But Trice — who announced this month that he’ll return for a fifth season in 2023 — was left wanting more.

“This momentum we’ve built up from all these wins and all this hard work we put in … I don’t know about you guys, but I feel like I could go out and play another game,” the Phoenix product said at the postgame news conference. “That’s all I’ve got to say.”

Jeremiah Martin, meanwhile, won’t get that opportunity. In his final game at UW, the fifth-year senior and Texas A&M transfer contributed two tackles — finishing with 40 tackles, 11 tackles for loss, 8.5 sacks and two forced fumbles in a breakthrough campaign.

Back in the state of Texas, the Husky captain marveled at how far he’s come.

“It’s a loss for words at the moment,” Martin said after the win. “It’s so unreal. Not getting anywhere to start my college career and being here now, it’s probably one of the craziest feelings ever. I’m just blessed and thankful for (edge ​​coach Eric) Schmidt, who gave me an opportunity. I’m thankful for all the guys I went to war with every single day in practice, that I battled with, the guys in the room and even the O-line and the tight ends and everything like that. Everybody really supported me along the way. I really appreciate everybody.”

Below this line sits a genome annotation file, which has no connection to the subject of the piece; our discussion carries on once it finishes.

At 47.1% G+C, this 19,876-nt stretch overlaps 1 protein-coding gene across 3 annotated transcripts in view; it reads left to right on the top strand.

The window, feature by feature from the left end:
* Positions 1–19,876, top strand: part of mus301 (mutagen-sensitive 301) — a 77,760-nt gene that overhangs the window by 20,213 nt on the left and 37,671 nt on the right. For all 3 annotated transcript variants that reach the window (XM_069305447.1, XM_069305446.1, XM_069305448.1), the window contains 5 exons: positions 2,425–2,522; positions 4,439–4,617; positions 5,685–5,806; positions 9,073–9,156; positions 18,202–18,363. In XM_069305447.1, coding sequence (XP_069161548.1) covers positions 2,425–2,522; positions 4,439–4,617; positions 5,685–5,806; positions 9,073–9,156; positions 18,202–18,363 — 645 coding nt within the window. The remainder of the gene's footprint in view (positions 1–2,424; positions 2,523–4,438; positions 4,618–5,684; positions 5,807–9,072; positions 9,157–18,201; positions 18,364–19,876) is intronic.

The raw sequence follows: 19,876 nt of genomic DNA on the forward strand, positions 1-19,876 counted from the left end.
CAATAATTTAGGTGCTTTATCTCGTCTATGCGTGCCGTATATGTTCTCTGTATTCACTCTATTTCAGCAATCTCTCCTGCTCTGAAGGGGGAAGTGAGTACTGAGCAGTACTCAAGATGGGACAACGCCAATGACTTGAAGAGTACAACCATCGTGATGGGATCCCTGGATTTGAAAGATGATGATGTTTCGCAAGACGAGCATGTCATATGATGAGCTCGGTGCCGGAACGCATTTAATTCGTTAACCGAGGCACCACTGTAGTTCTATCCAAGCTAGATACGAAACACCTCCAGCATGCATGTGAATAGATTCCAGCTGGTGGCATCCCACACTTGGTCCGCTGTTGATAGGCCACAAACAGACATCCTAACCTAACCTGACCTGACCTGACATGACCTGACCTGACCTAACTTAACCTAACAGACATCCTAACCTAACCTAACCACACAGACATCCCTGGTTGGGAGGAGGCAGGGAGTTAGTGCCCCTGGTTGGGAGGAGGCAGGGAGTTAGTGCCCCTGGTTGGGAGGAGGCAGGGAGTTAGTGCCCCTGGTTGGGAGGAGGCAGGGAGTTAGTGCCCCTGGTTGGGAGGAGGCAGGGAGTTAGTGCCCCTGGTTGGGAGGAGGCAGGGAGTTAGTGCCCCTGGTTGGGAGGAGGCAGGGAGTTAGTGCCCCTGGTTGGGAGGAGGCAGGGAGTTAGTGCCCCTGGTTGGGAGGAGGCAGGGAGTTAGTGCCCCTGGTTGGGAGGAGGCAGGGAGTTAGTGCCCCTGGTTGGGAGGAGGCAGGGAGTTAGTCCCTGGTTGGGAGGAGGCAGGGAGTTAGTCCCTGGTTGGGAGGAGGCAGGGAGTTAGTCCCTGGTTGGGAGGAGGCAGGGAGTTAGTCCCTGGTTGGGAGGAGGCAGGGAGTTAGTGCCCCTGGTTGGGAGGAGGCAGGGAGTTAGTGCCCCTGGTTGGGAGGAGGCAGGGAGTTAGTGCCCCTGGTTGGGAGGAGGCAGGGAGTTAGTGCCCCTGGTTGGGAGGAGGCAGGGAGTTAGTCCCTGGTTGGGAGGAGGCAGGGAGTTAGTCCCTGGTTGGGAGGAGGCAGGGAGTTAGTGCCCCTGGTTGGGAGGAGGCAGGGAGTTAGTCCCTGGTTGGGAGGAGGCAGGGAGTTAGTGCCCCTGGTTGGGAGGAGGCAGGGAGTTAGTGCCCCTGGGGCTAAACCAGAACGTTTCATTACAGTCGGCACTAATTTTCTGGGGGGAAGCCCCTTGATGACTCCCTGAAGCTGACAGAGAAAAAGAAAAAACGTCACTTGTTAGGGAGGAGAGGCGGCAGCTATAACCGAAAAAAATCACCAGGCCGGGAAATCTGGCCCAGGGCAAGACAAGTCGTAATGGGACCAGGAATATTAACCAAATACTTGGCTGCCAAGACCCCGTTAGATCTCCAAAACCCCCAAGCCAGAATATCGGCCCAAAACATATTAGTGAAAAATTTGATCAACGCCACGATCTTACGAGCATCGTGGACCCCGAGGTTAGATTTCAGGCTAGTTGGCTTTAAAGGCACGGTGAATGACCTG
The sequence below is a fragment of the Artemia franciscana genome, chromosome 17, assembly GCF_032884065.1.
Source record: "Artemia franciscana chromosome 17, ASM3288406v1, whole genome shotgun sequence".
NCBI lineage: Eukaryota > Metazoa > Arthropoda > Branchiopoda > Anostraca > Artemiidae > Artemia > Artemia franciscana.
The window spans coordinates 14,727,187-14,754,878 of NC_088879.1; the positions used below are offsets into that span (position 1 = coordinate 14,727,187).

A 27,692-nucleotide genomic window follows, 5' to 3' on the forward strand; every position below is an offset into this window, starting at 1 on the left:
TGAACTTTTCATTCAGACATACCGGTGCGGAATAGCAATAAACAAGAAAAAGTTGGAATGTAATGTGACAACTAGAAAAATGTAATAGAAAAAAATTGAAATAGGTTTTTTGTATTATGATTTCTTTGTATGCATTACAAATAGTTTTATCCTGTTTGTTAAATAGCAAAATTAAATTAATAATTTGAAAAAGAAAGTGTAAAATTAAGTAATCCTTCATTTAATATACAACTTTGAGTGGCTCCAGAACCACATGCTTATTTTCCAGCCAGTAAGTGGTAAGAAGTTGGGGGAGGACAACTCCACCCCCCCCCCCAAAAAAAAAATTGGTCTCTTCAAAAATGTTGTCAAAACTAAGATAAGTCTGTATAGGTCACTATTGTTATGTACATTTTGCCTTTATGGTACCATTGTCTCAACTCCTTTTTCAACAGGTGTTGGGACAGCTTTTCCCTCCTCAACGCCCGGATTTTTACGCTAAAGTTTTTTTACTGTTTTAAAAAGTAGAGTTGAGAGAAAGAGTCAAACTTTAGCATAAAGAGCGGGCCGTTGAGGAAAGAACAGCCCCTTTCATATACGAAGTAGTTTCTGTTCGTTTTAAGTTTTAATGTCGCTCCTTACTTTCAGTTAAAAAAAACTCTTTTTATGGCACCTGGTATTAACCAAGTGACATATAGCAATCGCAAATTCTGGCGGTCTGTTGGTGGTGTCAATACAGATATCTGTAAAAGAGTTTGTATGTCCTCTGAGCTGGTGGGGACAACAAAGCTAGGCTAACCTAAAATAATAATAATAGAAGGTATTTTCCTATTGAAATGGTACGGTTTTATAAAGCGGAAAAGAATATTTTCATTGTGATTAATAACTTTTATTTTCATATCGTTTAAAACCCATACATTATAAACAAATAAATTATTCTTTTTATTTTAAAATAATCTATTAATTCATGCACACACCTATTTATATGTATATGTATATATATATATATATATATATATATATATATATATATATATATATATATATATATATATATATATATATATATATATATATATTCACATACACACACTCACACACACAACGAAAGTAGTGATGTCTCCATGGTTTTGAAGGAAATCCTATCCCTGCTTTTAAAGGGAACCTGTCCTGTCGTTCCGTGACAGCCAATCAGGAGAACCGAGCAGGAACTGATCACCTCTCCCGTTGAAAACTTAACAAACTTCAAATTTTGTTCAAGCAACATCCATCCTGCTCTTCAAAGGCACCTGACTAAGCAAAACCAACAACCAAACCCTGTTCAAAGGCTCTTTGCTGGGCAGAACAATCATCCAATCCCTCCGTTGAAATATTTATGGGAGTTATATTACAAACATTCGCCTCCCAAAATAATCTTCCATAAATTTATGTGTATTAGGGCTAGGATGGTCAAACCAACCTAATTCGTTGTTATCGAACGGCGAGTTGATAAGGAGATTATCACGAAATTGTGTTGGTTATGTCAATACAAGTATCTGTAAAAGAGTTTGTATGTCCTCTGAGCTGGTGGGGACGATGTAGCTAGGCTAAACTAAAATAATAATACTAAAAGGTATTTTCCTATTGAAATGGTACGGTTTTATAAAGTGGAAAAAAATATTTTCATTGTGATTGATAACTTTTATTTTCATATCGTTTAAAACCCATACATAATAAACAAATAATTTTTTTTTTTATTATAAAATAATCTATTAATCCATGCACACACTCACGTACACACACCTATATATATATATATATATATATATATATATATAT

Extra points

  • Clutching a 27-20 lead with 1:40 left, a Husky wearing No. 33 confidently fell on Texas’ onside kick. That was standout wide receiver Jalen McMillan. McMillan – who usually wears No. 11 at Washington — donned a temporary jersey for the game, since linebacker Alphonzo Tuputala (another member of the kickoff return unit) also touts No. 11. Teammates are prohibited from sharing the field while wearing the same number. But McMillan still made his presence felt.
  • Here’s some Penix praise for Grubb, who earned his second offseason raise this week (bumping his salary to $2 million annually) after being pursued by Texas A&M: “I feel like we prepared the best out of everyone in the country,” Penix said. “That starts with the offensive coordinator, coach Grubb. He makes sure that we always know what the situation is. Every time we snap the ball, each and every guy, they know their assignment and what to do to be able to be successful on that play.”
  • Washington reached 11 wins for just the fifth time in program history and the first time since 2016.